WASHINGTON – While Congress works to fund torture victims assistance centers at home and abroad, some experts say Washington needs to scrutinize countries that torture people and make sure torturers don't seek safe haven in America.
Experts estimate that about 500,000 torture survivors live in the United States — many of whom fled their native countries to escape the practice. About 30 percent of all refugees in America are torture survivors from Africa, parts of Eastern Europe, the Middle East and Southeast Asia.
"Torture is fundamentally a political weapon, employed by repressive regimes to shape cultures through fear," Douglas Johnson, executive director of the Center for Victims of Torture (search) (CVT) in Minnesota, told a House committee during a recent hearing on the issue.
Since the CVT was founded in 1985, centers have been established in Baltimore, Chicago, Dallas, Denver, Los Angeles, New York, and San Francisco. CVT has international branches as well.
The 1998 Torture Victims Relief Act (search) is the main major source of government funds for treatment centers in the United States and assists global victims through the Office of Refugee Resettlement (search), the U.S. Agency for International Development (search) and donations to the United Nations Voluntary Fund for Victims of Torture (search), to which the United States is the biggest contributor.
In 2002, the United States distributed $25 million — $10 million for U.S. treatment centers, $10 million for treatment centers abroad and $5 million for the U.N. Voluntary Fund.
The Torture Victims Relief Act expires in September, however, and lawmakers are looking to re-up the funds. Rep. Christopher Smith, R-N.J., introduced a bill that gives U.S. centers roughly $20 million to $30 million per year through fiscal year 2006. Another $11 million to $13 million per year would go to foreign centers and $6 million to $8 million would be given annually to the U.N. fund.
"The use of torture is inhumane but allowing victims to go it alone cannot be tolerated," Sen. Norm Coleman, R-Minn., who sponsored the companion bill, said last month. "We cannot turn a blind eye to this crisis, and this funding will give these victims hope and a chance at a new life."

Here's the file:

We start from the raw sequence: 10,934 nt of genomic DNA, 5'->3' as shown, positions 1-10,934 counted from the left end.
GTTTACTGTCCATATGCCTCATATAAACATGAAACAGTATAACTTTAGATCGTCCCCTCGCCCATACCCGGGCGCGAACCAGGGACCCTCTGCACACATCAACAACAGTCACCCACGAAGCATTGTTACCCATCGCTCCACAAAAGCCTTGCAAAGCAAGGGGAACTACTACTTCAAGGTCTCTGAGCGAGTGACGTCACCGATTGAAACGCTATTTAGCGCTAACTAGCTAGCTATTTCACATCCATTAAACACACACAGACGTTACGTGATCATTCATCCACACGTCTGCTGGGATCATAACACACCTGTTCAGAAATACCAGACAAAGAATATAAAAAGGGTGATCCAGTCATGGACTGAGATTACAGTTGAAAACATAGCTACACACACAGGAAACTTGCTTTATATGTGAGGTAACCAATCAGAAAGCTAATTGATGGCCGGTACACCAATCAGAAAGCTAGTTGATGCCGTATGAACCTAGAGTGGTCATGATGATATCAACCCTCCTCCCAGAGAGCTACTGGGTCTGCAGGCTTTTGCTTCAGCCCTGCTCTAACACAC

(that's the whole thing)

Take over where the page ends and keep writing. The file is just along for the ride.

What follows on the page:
Smith's bill was passed by the House International Relations Committee July 23 and has been sent to the House Energy and Commerce Committee. Coleman's bill is awaiting a vote by the Senate Foreign Relations Committee.
But experts who support helping torture victims say the aid shouldn't come only after victims are tortured. They say the United States needs to address torture allegations in countries it considers friends.
While it's good to fund the centers, "it's also vital to prevent torture so that we don't have any more victims," said Tom Malinowski, Washington advocacy director for Human Rights Watch.
The Bush administration has spoken out against torture, but "a bit more moral clarity is in order" when it comes to persuading allies to stop torture practices, Malinowski said.
Roberta Cohen, senior fellow for foreign policy studies at The Brookings Institution (search), said the United States could find itself in a difficult position if it tries to hold accountable countries that are needed in the war on terrorism.
The torture issue "will be held hostage against" other desires by the United States, she said.
"Suddenly, these countries have some foreign policy game for us to overlook" their torture practices, Cohen said. "Dealing with torture is part of a political issue between states, among states and even within society. It's quite difficult."
Another factor is that torturers are being given safe haven in the United States. The United Nations Convention Against Torture (search) (CAT) prohibits the United States from extraditing an alien if it's thought he or she may be tortured in the home country.
Some say this loophole gives a safety net to foreign torturers hiding out in the U.S. — as many as 1,000 of them, according to the U.S. government.
"The biggest problem is, no matter how awful someone is, they make a torture claim and they can't be returned," said Dan Stein, executive director of the Federation for American Immigration Reform (search). "It certainly hamstrings the ability of the federal government to control immigration."
If the United States sticks closely to the convention, "that has a very profound impact on who we can return in a time of great national security," Stein said.
Steward Verdery, assistant secretary for Border and Transportation Security Policy (search) at the Department of Homeland Security, testified during a recent House subcommittee hearing that DHS is studying about 20 cases involving CAT and terrorism.
He said the U.S. commitment to CAT challenges the government's ability to protect Americans by not allowing alien suspects to be detained indefinitely.
"Some of the people we are forced to release are not people the American public would want to be released," he said, adding that U.S. attempts to deport torturers often are met with host country refusals to let them back in.